New Working Paper Explores Indirect Effects of Workplace Smoking Bans

March 31, 2008
by Doug Gavel

What makes smokers smoke and what makes them stop? Undoubtedly there are many factors – some physical, others psychological, and some perhaps sociological. A new Kennedy School Working Paper, “Social Interactions and Smoking,” specifically examines whether individuals are more likely to smoke when they are surrounded by other smokers.

The paper is co-authored by David Cutler, Otto Eckstein professor of applied economics in the Faculty of Arts and Sciences (FAS), and Edward Glaeser, Fred and Eleanor Glimp professor of economics and director of Harvard Kennedy School’s Taubman Center for State and Local Government.

The researchers find that peers do affect an individual’s decision whether or not to smoke, and that workplace smoking bans can have a multiplier effect.

“Individuals whose spouse faced a workplace smoking ban were less likely to smoke themselves. The estimates suggest a 40 percent reduction in the probability of being an individual smoking if a spouse quits,” the authors write. “The results suggest that policy interventions that impact an individual’s smoking habit will have both direct effects and also indirect effects through on the smoking of peers.”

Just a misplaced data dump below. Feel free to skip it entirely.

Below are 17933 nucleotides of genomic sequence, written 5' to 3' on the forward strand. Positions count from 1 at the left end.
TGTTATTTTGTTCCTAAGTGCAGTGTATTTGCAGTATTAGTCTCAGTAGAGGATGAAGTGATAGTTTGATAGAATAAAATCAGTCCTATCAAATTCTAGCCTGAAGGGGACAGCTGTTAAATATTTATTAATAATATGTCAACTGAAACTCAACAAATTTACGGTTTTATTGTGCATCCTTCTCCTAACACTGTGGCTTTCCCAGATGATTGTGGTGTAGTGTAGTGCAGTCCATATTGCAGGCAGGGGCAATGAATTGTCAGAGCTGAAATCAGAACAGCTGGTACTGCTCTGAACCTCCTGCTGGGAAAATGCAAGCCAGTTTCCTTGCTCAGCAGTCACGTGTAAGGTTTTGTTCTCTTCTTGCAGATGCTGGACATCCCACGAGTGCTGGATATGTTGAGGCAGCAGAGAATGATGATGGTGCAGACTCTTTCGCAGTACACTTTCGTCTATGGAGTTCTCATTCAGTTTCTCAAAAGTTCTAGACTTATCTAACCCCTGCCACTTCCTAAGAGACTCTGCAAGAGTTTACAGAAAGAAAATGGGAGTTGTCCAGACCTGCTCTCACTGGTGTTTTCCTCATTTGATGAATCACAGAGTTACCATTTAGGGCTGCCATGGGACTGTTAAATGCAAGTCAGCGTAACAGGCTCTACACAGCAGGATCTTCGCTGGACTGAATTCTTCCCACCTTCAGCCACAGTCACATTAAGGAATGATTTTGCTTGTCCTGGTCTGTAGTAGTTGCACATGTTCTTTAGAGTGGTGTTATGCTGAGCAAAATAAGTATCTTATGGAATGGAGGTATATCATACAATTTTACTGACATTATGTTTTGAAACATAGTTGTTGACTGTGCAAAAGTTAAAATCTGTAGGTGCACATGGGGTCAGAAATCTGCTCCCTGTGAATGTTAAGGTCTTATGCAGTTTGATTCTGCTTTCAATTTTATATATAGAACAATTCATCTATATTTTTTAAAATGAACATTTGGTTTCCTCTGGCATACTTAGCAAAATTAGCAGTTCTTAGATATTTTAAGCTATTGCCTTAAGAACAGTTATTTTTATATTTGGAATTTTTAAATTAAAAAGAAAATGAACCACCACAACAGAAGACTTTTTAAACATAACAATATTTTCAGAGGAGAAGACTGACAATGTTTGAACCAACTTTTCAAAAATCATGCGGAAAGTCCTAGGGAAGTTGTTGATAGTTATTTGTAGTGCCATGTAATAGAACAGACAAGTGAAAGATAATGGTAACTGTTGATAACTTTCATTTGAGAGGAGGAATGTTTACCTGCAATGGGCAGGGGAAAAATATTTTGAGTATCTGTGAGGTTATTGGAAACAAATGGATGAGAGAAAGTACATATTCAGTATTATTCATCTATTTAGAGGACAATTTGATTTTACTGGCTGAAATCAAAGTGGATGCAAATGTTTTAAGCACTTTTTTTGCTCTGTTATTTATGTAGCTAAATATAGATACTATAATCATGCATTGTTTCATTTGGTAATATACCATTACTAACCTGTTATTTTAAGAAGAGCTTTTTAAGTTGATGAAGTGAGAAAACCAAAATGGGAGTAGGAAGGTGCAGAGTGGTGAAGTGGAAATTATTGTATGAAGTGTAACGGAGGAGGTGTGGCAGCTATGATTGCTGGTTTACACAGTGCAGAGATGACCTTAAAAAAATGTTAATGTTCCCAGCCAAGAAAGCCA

The authors also conclude that interventions likely have more significant impacts when imposed upon larger as opposed to than smaller groups.

Edward Glaeser is the Fred and Eleanor Glimp Professor of Economics in the Faculty of Arts and Sciences, where he has taught since 1992. He is Director of the Taubman Center for State and Local Government and Director of the Rappaport Institute of Greater Boston. He teaches urban and social economics and microeconomic theory. He has published dozens of papers on cities, economic growth, and law and economics. In particular, his work has focused on the determinants of city growth and the role of cities as centers of idea transmission.

David Cutler is Otto Eckstein professor of applied economics in the Faculty of Arts and Sciences and Dean for Social Sciences. He served on the Council of Economic Advisors and the National Economic Council during the Clinton administration, and, among other affiliations, he has held positions with the National Institutes of Health and the National Academy of Sciences. Currently Cutler is a research associate at the National Bureau of Economic Research and a member of the Institute of Medicine.

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Photograph of Edward Glaeser

Edward Glaeser, Fred and Eleanor Glimp Professor of Economics and director, Taubman Center for State and Local Government

“Individuals whose spouse faced a workplace smoking ban were less likely to smoke themselves. The estimates suggest a 40 percent reduction in the probability of being an individual smoking if a spouse quits,” the authors write.